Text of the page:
ANIMALS

Lost and Found - A Pet Guide

Every pet owners nightmare is when a beloved pet goes missing. Just the other day a neighbor came knocking asking if we had lost a bird. Apparently a pet parakeet had decided to get out for a quick tour of the backyard and quickly got lost. Sadly we never heard of the owner, so I don't know if this lost bird was ever reunited with it's owner. 

Dogs and cats often wonder off as well, loosing their way and becoming rather scared when they realize that they are in unfamiliar surroundings. Time is your biggest enemy when a pet goes missing. 

Lost and Found Pet Guide

1. Start the Search Immediately

As soon as you realize that a pet does not answer when being called start by getting family members involved to check in and outside the home. Don't assume the pet will eventually come out from where ever it might be. Look under, on top and inside every nook and cranny. Then head around the house and continue the search. If the pet still does not come running take along a fairly recent photo of your pet and your business cards or a notepad to pass out your contact information and start knocking at neighbors doors.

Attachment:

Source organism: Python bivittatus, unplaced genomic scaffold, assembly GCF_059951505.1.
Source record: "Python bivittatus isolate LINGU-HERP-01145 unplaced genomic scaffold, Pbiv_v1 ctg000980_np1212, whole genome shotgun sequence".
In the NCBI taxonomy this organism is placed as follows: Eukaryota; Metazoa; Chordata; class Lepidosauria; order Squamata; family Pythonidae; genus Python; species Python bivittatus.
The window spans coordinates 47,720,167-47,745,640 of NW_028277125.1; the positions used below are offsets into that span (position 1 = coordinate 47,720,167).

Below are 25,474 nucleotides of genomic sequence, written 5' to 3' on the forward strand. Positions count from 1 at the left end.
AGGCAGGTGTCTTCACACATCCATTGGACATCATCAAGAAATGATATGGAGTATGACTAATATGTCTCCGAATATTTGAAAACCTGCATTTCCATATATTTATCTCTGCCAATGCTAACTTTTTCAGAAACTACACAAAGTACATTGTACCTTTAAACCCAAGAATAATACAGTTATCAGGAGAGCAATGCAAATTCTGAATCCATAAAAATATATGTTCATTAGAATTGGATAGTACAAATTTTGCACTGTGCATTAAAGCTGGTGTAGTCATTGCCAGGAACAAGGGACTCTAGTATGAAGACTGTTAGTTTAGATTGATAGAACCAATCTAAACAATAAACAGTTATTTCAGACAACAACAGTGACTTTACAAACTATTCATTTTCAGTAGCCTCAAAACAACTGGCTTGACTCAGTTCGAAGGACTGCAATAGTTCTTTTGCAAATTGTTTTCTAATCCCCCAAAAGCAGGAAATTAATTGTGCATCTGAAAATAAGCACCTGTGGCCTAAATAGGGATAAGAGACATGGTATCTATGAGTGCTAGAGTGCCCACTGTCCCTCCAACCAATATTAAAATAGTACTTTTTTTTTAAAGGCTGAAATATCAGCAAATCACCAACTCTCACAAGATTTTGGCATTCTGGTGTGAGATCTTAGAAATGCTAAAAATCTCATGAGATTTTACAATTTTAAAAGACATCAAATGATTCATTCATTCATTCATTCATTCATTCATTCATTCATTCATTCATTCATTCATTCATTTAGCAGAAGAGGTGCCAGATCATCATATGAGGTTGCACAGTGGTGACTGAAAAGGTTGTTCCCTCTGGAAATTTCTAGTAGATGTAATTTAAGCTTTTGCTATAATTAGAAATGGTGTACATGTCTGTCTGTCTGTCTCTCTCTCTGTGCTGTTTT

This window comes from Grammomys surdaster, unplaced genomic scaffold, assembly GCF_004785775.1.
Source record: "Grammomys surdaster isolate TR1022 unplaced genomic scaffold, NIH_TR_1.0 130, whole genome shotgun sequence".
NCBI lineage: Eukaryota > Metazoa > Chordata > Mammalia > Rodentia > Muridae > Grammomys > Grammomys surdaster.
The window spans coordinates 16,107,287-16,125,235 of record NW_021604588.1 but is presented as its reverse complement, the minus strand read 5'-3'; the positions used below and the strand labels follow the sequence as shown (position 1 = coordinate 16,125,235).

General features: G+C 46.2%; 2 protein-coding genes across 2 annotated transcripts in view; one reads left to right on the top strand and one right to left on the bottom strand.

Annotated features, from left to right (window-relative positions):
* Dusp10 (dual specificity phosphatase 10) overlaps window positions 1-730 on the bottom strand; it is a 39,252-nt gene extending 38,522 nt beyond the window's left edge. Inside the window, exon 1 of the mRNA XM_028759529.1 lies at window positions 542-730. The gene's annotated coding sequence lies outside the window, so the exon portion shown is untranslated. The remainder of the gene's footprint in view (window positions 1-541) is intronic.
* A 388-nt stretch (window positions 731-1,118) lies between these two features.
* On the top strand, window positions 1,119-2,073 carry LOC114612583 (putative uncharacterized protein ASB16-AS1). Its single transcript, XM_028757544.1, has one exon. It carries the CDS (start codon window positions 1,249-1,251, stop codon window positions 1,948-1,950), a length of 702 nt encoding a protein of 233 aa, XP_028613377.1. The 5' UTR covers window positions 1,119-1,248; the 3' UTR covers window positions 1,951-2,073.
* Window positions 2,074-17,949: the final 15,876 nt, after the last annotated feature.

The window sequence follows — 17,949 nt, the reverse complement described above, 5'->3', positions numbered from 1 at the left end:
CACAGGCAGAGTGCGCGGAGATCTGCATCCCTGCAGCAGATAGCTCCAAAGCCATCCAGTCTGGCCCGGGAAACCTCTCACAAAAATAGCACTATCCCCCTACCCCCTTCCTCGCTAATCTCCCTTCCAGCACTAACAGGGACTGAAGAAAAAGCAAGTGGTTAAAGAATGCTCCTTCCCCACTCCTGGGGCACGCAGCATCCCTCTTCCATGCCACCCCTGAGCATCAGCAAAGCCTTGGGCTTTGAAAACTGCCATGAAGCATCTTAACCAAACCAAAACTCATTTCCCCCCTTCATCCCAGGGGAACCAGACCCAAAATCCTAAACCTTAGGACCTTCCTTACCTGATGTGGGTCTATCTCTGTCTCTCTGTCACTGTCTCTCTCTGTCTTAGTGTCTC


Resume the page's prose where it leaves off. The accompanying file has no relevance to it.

1. Notify the Neighbors

You will be surprised to see how many people in your neighborhood will be encouraging and even offer to help search for your dog or cat. The more people keep a look out the better are the chances of finding and returning your pet home safely. Often hours after you have knocked at someones door a neighbor might head out and spot your pet running around in the neighborhood. That's why it's also important that you hand out your phone number, so that anyone who sees the runaway can quickly get back in touch with you and let you know where the pet was spotted. 

2. Contact local animal shelters and animal control agencies

Call the animal shelter that services the area you live in and then the ones in neighboring counties. File a lost pet report with every shelter within a 50 mile radius of your home. Use your computer to visit the animal shelter's websites and scan the photos of cats and dogs that have been found and are currently housed at the shelters. It is highly recommended that you also visit the local shelters on a daily basis to see for yourself. Shelters are full and it's easy to miss a pet or be given the wrong information over the phone. Make photo copies of your pets most recent photo and leave them at the shelters. 

3. Repeat the Search each day

After the first day of looking, you might want to use the car for the second day to canvas the area again. Drive slow and make frequent stops. Roll down the windows and call your pets name and wait a bit before driving on. Look for "Found" signs on trees and light posts. 

4. Notify the police

If you have good reason to believe that your pet was stolen notify the police. Provide as much information as you can about your pet's size, color, age, name and the person and perhaps vehicle that was spotted before the pet went missing. 

5. Call all Veterinary Clinics